You're doing a lot of math here, which isn't in and of itself a bad thing, but it's unnecessary. Instead of painstakingly calculating where the cross brace goes, just build the "L", lay a hunk of wood across it at 45 degrees, mark the cuts, then go for it. Once you've cut the mortise, you can sneak up on the length of the brace and get a perfect fit. You'll probably even have a chance to tweak the angle to 45.5 degrees if the cutting didn't go exactly as planned. (Note that I didn't suggest cutting the bracket first and trying to make the mortise work. Mortise first is generally good advice.)

enter image description here

Plus, you're making joints that are more complicated than needed. The miter at the corner of the "L" is probably weaker than a simple butt joint with a couple of nice long screws sunk downward.

The mortise is also more complicated than needed. I'd build it like this:

enter image description here

Whether you're doing the roughing of the mortise with a circular saw, table saw, or bandsaw, it's easier to finish the edges with a chisel when it's either an easy 45 or a straight 90. Finishing an undercut 45 with a chisel is a curse, and forces your bracket to be more perfect than perfect. In pergola scale joinery, the straight 90 is almost certainly stronger (because your surfaces mate better), though it wouldn't matter in this application.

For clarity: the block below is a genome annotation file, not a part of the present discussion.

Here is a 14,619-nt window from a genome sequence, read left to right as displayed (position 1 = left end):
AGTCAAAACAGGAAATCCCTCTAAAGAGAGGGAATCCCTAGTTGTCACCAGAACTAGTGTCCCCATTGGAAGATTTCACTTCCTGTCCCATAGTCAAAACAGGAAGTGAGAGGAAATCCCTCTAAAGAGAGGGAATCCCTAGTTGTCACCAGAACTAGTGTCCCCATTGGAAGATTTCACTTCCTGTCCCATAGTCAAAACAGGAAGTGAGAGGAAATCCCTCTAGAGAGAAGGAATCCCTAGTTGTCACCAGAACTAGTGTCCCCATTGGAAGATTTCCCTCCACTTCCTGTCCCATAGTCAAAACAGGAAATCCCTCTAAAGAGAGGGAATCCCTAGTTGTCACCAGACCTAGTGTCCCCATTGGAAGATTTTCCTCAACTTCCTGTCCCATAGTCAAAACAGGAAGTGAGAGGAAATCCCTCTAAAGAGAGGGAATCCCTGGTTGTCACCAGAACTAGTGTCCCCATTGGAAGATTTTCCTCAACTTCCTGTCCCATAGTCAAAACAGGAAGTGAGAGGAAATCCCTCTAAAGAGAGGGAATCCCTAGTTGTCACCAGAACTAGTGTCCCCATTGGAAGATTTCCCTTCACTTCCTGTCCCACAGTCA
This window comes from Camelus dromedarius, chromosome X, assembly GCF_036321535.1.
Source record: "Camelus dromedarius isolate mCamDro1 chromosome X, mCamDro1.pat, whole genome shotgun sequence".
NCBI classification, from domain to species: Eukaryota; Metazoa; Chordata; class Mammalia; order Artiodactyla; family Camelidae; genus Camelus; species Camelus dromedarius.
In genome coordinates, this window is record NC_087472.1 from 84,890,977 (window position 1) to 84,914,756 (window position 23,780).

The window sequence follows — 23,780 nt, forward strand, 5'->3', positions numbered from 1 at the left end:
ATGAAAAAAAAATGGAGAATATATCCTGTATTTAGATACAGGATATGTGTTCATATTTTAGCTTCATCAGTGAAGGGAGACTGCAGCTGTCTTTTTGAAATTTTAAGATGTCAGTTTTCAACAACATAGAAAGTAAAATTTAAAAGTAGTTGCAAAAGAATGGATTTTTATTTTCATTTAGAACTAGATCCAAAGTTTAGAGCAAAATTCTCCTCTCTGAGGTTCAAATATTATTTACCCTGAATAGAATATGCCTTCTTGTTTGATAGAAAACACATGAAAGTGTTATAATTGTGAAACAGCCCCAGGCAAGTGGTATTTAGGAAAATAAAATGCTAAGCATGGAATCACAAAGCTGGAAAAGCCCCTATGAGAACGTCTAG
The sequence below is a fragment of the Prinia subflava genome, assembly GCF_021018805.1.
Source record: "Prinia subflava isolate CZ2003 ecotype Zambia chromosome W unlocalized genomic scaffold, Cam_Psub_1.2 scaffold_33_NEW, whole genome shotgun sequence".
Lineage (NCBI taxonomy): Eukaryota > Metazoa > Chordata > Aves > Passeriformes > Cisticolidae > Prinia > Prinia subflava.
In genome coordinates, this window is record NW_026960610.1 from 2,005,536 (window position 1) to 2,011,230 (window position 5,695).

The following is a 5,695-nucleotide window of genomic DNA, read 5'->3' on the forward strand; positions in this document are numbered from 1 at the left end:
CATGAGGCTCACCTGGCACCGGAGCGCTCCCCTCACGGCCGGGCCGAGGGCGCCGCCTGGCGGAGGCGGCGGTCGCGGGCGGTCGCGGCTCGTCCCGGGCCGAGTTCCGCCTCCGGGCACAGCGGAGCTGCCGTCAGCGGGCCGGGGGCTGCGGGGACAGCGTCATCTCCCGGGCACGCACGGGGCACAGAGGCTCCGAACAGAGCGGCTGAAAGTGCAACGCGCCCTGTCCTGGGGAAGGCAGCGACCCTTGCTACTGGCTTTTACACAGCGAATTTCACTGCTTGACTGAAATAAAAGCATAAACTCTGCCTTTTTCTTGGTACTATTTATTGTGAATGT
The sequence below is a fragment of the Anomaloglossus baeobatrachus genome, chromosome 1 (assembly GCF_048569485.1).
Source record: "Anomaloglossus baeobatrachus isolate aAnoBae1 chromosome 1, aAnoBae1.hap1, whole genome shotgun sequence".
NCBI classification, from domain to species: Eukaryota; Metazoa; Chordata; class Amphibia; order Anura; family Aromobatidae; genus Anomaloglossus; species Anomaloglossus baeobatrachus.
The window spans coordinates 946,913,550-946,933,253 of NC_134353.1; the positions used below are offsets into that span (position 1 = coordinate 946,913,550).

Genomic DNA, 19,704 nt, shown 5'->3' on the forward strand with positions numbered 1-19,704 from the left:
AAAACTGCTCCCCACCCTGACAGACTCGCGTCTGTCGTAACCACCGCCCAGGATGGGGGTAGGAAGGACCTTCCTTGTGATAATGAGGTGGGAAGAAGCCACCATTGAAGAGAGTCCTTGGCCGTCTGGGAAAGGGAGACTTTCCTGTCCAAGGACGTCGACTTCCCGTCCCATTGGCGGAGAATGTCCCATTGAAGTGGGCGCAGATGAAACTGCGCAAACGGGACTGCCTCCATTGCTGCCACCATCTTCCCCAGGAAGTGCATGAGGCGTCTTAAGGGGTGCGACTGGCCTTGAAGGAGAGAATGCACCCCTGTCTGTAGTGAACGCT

Other minor comments: adjust your miter saw, at least to the point where 90 degrees is absolutely positively dead square. 45 will probably be pretty darn good after that.

Your life will be better during assembly if you put the bracket on after you've mounted the "L" on the wall.

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    +1. I was going to include many similar points, including your last one about ease of installation if the OP wanted to stick with this type of diagonal support after some suggested alternatives. But I had a *doh* moment later when I realised that for the top mounting screw instead of trying to get it into the wall inside the triangle you can instead drive it at an angle through the back edge of the horizontal. This was assuming a stud wall and trying to hit the centreline of the stud, it's less practical if the shelves are intended to go on a masonry wall.
    – Graphus
    Jul 11 at 18:07